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c ā lc(r)

d ā r/c, s ā s/c, t ā t/c // make monic

output d, s, t

Theorem 18.5. The extended Euclidean algorithm for polynomials uses

O(len(a) len(b)) operations in F .

Proof. Exercise. 2

18.4 Computing modular inverses and Chinese remaindering

In this and the remaining sections of this chapter, we explore various appli-

cations of Euclidā™s algorithm for polynomials. Most of these applications are

analogous to their integer counterparts, although there are some diļ¬erences

to watch for. Throughout this section, F denotes a ļ¬eld.

We begin with the obvious application of the extended Euclidean algo-

rithm for polynomials to the problem of computing multiplicative inverses

in F [X]/(n), where n ā F [X] with := deg(n) > 0.

Given y ā F [X] with deg(y) < , using O( 2 ) operations in F , we can

determine if y is relatively prime to n, and if so, compute y ā’1 mod n as

follows. We run the extended Euclidean algorithm on inputs a := n and

b := y, obtaining polynomials d, s, t such that d = gcd(n, y) and ns + yt = d.

If d = 1, then y does not have a multiplicative inverse modulo n. Otherwise,

if d = 1, then t is a multiplicative inverse of y modulo n. Moreover, by

Theorem 18.4, and the discussion immediately following, deg(t) < , and so

t = y ā’1 mod n.

406 Polynomial arithmetic and applications

If the polynomial n is irreducible, then F [X]/(n) is a ļ¬eld, and the ex-

tended Euclidean algorithm, together with the basic algorithms for addition,

subtraction, and multiplication modulo n, yield eļ¬cient algorithms for per-

forming addition, subtraction, multiplication and division in the extension

ļ¬eld F [X]/(n).

We also observe that the Chinese remainder theorem for polynomials

(Theorem 17.17) can be made computationally eļ¬ective as well:

Theorem 18.6. Given polynomials n1 , . . . , nk ā F [X] and a1 , . . . , ak ā F [X],

where n1 , . . . , nk are pairwise relatively prime, and where deg(ni ) > 0 and

deg(ai ) < deg(ni ) for i = 1, . . . , k, we can compute the polynomial z ā F [X],

such that deg(z) < deg(n) and z ā” ai (mod ni ) for i = 1, . . . , k, where

n := i ni , using O(len(n)2 ) operations in F .

Proof. Exercise (just use the formulas in the proof of Theorem 2.8, which

are repeated below the statement of Theorem 17.17). 2

18.4.1 Chinese remaindering and polynomial interpolation

We remind the reader of the discussion following Theorem 17.17, where the

point was made that when ni = (X ā’ bi ) for i = 1, . . . , k, then the Chinese

remainder theorem for polynomials reduces to Lagrange interpolation. Thus,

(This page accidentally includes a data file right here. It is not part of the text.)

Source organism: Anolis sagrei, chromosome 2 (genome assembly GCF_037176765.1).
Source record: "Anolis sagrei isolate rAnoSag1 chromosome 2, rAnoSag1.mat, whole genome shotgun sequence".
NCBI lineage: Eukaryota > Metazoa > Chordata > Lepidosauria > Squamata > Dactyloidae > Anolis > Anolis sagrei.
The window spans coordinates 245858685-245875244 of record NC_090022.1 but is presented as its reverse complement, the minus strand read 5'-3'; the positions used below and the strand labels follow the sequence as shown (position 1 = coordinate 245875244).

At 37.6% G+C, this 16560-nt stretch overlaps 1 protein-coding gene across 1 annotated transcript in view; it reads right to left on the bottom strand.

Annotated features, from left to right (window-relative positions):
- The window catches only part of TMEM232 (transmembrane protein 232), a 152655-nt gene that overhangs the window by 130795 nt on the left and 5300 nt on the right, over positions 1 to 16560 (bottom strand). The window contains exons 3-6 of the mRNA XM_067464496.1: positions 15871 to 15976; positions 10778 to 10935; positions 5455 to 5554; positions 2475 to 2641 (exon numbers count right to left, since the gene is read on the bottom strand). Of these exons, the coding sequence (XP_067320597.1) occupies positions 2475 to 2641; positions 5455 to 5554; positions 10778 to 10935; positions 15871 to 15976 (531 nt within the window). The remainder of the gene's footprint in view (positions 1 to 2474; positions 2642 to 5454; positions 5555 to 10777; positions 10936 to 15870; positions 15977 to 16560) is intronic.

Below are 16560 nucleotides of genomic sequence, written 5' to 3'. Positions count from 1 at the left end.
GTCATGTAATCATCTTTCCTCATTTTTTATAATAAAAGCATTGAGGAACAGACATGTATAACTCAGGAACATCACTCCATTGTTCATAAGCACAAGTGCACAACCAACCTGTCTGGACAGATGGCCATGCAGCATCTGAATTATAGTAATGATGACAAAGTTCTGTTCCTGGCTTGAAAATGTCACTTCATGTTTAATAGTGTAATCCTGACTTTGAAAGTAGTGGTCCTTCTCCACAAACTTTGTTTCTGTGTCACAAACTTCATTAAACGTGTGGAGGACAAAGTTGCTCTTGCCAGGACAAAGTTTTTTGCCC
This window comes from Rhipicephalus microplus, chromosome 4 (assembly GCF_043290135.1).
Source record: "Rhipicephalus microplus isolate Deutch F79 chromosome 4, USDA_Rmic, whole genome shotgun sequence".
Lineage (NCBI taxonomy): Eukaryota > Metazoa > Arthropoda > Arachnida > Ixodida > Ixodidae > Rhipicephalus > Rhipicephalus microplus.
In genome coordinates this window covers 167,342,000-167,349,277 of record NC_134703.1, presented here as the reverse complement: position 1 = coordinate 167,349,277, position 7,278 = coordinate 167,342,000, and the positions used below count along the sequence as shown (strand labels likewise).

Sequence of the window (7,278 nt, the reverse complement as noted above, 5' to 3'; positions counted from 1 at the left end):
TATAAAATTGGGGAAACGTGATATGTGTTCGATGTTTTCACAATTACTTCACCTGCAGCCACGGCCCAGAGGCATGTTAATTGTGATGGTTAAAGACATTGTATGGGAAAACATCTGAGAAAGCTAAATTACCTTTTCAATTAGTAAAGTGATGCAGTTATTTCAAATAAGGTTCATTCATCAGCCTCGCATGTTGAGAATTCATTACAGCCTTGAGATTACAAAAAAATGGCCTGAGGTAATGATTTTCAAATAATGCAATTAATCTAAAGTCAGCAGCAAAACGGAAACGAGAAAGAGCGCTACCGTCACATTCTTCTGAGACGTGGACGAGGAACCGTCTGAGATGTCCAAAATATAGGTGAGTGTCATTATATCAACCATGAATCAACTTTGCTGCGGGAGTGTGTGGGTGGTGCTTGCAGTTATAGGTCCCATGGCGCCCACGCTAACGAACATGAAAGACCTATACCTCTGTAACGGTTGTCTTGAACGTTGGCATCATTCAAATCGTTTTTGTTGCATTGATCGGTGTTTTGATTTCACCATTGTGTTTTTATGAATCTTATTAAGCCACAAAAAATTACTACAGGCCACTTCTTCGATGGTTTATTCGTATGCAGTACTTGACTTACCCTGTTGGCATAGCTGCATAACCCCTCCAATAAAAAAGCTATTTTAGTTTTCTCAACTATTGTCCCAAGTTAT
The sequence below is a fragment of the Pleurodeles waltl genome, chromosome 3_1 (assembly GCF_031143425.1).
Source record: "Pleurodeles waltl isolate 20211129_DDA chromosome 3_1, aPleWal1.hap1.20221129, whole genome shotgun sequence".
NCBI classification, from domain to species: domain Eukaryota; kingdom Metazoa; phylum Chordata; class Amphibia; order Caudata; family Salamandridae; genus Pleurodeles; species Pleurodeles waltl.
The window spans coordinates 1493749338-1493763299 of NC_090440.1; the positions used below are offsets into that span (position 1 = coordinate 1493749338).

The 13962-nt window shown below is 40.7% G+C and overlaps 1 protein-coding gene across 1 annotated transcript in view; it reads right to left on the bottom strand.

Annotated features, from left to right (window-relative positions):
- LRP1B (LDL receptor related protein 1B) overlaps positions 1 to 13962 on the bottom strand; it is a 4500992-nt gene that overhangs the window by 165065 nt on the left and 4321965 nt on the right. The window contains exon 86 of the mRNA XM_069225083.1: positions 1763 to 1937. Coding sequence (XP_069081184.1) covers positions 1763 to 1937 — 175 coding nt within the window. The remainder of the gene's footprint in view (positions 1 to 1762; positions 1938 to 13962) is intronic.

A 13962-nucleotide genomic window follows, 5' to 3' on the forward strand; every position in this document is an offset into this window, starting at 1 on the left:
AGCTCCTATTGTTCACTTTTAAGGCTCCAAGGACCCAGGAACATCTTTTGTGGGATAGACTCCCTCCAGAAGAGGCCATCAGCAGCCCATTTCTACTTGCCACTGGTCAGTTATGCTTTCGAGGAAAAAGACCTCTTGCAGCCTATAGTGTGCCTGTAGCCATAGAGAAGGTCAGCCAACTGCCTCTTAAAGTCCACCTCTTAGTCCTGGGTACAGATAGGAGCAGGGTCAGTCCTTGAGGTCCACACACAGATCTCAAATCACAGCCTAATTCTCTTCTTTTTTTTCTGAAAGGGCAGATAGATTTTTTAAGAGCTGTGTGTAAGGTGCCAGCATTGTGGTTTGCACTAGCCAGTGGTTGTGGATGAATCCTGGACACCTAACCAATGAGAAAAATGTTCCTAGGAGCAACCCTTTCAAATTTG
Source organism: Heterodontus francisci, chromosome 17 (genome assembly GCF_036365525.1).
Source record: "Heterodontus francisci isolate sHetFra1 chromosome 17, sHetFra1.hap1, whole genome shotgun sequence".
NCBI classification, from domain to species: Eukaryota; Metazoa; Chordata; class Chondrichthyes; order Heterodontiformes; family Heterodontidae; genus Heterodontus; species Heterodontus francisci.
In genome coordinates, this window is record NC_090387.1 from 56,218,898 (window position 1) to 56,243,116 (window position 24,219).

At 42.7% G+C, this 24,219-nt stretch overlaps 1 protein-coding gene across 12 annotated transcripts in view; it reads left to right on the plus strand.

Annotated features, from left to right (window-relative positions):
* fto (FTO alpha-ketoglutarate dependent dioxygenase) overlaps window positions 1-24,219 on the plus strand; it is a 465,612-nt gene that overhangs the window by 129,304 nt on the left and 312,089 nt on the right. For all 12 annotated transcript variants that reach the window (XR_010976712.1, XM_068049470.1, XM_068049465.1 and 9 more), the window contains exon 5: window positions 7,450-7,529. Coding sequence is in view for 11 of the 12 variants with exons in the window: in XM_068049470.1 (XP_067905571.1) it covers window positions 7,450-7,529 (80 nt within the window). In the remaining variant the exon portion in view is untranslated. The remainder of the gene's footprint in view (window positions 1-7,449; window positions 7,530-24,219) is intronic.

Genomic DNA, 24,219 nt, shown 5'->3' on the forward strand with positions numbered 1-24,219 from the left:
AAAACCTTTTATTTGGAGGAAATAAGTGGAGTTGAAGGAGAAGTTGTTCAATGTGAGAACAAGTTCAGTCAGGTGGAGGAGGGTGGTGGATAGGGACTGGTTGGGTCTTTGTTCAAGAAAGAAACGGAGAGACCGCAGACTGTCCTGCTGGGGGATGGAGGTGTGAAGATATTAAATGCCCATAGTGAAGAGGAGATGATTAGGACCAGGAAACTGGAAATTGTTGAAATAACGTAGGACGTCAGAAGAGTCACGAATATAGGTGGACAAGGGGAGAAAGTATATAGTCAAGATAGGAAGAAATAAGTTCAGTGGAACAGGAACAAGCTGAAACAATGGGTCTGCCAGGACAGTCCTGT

Theorem 18.6 says that given distinct elements b1 , . . . , bk ā F , along with

elements a1 , . . . , ak ā F , we can compute the unique polynomial z ā F [X] of

degree less than k such that

z(bi ) = ai (i = 1, . . . , k),

using O(k 2 ) operations in F .

It is perhaps worth noting that we could also solve the polynomial interpo-

lation problem using Gaussian elimination, by inverting the corresponding

Vandermonde matrix. However, this algorithm would use O(k 3 ) operations

in F . This is a speciļ¬c instance of a more general phenomenon: there are

many computational problems involving polynomials over ļ¬elds that can be

solved using Gaussian elimination, but which can be solved more eļ¬ciently

using more specialized algorithmic techniques.

Exercise 18.7. State and re-work the polynomial analog of Exercises 4.3

and 4.4. In the special case of polynomial interpolation, this algorithm is

called Newton interpolation.

18.4 Computing modular inverses and Chinese remaindering 407

18.4.2 Mutual independence and secret sharing

ā¤k

As we also saw in the discussion following Theorem 17.17, for

and ļ¬xed and distinct b1 , . . . , b ā F , the āmulti-point evaluationā map

Ļ : F [X]<k ā’ F Ć— that sends a polynomial z ā F [X] of degree less than k to

(z(b1 ), . . . , z(b )) ā F Ć— is a surjective F -linear map.

If F is a ļ¬nite ļ¬eld, then this has the following probabilistic interpreta-

tion: if the coeļ¬cient vector (z0 , . . . , zkā’1 ) of z is a random variable, uni-

formly distributed over F Ć—k , then the random variable (z(b1 ), . . . , z(b )) is

uniformly distributed over F Ć— (see part (a) of Exercise 8.22). Put another